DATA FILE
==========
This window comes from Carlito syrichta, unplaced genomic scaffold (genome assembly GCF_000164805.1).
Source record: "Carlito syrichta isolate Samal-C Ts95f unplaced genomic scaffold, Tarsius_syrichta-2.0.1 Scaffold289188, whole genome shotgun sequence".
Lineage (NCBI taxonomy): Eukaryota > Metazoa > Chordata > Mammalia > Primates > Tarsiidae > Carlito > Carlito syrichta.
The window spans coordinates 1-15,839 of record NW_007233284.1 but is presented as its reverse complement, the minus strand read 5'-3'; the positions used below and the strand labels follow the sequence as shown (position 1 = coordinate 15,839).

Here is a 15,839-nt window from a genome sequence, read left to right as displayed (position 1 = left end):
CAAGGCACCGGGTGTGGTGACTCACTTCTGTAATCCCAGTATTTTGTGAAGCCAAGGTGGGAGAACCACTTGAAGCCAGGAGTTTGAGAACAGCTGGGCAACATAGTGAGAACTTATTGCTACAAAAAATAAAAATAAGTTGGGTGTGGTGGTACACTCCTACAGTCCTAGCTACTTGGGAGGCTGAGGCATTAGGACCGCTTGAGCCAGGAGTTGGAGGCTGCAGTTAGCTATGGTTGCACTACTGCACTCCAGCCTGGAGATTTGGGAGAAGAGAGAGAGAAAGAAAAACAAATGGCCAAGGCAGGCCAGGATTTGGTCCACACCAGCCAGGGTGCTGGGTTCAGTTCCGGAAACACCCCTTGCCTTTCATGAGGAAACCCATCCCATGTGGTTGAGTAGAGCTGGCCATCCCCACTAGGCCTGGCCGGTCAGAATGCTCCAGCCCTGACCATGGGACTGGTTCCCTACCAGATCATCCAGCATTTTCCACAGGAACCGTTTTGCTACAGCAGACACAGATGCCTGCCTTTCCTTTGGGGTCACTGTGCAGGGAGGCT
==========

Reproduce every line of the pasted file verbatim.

This window comes from Carlito syrichta, unplaced genomic scaffold (genome assembly GCF_000164805.1).
Source record: "Carlito syrichta isolate Samal-C Ts95f unplaced genomic scaffold, Tarsius_syrichta-2.0.1 Scaffold289188, whole genome shotgun sequence".
Lineage (NCBI taxonomy): Eukaryota > Metazoa > Chordata > Mammalia > Primates > Tarsiidae > Carlito > Carlito syrichta.
The window spans coordinates 1-15,839 of record NW_007233284.1 but is presented as its reverse complement, the minus strand read 5'-3'; the positions used below and the strand labels follow the sequence as shown (position 1 = coordinate 15,839).

Here is a 15,839-nt window from a genome sequence, read left to right as displayed (position 1 = left end):
CAAGGCACCGGGTGTGGTGACTCACTTCTGTAATCCCAGTATTTTGTGAAGCCAAGGTGGGAGAACCACTTGAAGCCAGGAGTTTGAGAACAGCTGGGCAACATAGTGAGAACTTATTGCTACAAAAAATAAAAATAAGTTGGGTGTGGTGGTACACTCCTACAGTCCTAGCTACTTGGGAGGCTGAGGCATTAGGACCGCTTGAGCCAGGAGTTGGAGGCTGCAGTTAGCTATGGTTGCACTACTGCACTCCAGCCTGGAGATTTGGGAGAAGAGAGAGAGAAAGAAAAACAAATGGCCAAGGCAGGCCAGGATTTGGTCCACACCAGCCAGGGTGCTGGGTTCAGTTCCGGAAACACCCCTTGCCTTTCATGAGGAAACCCATCCCATGTGGTTGAGTAGAGCTGGCCATCCCCACTAGGCCTGGCCGGTCAGAATGCTCCAGCCCTGACCATGGGACTGGTTCCCTACCAGATCATCCAGCATTTTCCACAGGAACCGTTTTGCTACAGCAGACACAGATGCCTGCCTTTCCTTTGGGGTCACTGTGCAGGGAGGCT